Cryptocurrencies in Pakistan — A Shady Area Forever?

Bitcoin had a market capitalization of $1072.21 billion as of February 21st, 2021. The global blockchain market is expected to rise to $23.3 billion by the year 2023. These figures are jawbreaking, considering the relatively short time since cryptocurrencies were bought into existence.

Bitcoin was the world’s first decentralized cryptocurrency that was created back in 2009 and has now become a fixture in the news. Last year in October 2021, the official launch of the very first Bitcoin exchange-traded fund secured an investment worth $550 million initially on the very first day. Not just this but its prices even hit an all-time high, crossing $66,000 per Bitcoin.

We’ve also witnessed a massive spike of the “crypto-mania” over the past few months in the country.

Pakistan has reportedly ranked third globally, after India and Vietnam, in crypto adoption metrics. Binance, a cryptocurrency exchange, is one of the country’s top downloaded apps. With social media is buzzing with crypto investment advice, almost everyone seems to be wanting to invest in this rogue digital currency.

For some time now, Bitcoin enthusiasts have been making continuous efforts to get crypto-related rules and regulations devised and put to action. With an aim, to acknowledge the surging influence of the currency and educate the masses regarding it, the Sindh High Court set up a committee last year, to look into the matter and formulate methods to legalize the transaction of cryptocurrencies in the country.

What started as an underground experiment by a handful of programmers has now become a trillion-dollar ecosystem that has gradually attracted the attention of many of the businesses as well.

As of now, Bitcoin, valued at $1.2 trillion, exceeds the market cap of Tesla and Facebook, and is significantly bigger than all the payment giants like Mastercard, PayPal and Visa put together. In a recent rally, the combined cryptocurrencies universe reached a value of 2.2 trillion dollars, outpacing tech behemoth Apple, which before this turn of events was the world’s most valuable company.

Furthermore, a price-tracking website showcases over 6,000 entries of crypto, providing the masses with a plethora of cryptocurrencies to play around with. While most of these, such as Litecoin and Dogecoin, are little more than Bitcoin copycats, there are also some truly impressive innovations like the Ethereum, that goes beyond mere currency and provide a platform to create complex decentralised contracts and applications. Ripple is an efficient medium to send remittances and settle payments. Cardano tops the list of ‘green’ cryptocurrencies, with an energy footprint less than 0.001 percent of Bitcoin. Zcash and Monero incorporate privacy-enhancing technologies

So, while the world enjoys the perks of crypto, what is Pakistan doing about it?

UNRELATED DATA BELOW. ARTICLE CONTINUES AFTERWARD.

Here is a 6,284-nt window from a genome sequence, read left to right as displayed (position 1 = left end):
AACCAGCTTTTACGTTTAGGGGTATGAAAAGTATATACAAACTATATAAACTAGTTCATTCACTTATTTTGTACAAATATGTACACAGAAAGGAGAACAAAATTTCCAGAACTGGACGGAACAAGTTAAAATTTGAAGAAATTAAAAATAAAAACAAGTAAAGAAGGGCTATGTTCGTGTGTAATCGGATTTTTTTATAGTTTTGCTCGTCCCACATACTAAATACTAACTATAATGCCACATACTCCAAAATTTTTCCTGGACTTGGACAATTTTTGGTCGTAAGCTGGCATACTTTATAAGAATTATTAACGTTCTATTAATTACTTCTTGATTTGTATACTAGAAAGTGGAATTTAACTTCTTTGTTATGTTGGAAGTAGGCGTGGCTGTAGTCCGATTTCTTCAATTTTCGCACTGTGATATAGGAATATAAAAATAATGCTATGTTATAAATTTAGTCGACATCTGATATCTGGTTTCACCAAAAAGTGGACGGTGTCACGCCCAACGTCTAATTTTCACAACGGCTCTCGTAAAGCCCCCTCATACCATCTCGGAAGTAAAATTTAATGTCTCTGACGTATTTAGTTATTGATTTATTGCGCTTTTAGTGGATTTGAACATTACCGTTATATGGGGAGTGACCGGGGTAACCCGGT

The case of crypto is quite curious in Pakistan’s financial landscape. With the government still trying and somewhat struggling to weigh the possibilities of opening avenues for cryptocurrency in the country, while at the same time trying to devise regulations related to crypto to keep the masses safe from any relevant scams like fraud and prevent capital flight, money laundering and tax evasion. All of this, however, has not stopped many from taking financial risks and trying their luck in the world of crypto. Because of the crypto enthusiasts today, the cryptocurrency space has exploded in size over the last decade, with innovations and a collective market capitalization of more than $2.5 trillion.

According to the country-level data analysis, the top three countries globally in terms of crypto user counts are: India, the United States of America, and Nigeria, with 100 million, 27 million, and 13 million users, respectively. The crypto users in India are only 7.3% of the total population, while Pakistan has about nine million users, a meagre 41% of the population.

This data suggests, that almost half of Pakistan’s population not only holds knowledge about crypto but is also contributing to its market capitalization by investing in it. The stats also suggest, that while the government might presently struggle to come to a viable consensus regarding crypto, it won’t stay like this for long. However, while the FIA actively investigates cryptocurrency use among citizens to the point where the Sindh High Court has had to restrain them from harassment, matters are even further complicated by the Financial Action Task Force (FATF), which has asked the government to better regulate cryptocurrencies.

There are plans to set up Bitcoin-mining operations in KPK. In several cases, it may be more profitable to simply buy and hold bitcoins in the long run than to set up expensive infrastructure to mine them from scratch.

Overall, for now, there doesn’t seem to be some grand foresight of crypto in Pakistan but perhaps putting the related laws and strategies to action, might bring out crypto into the spotlight and get more people familiarized with the concept of digitized currency.

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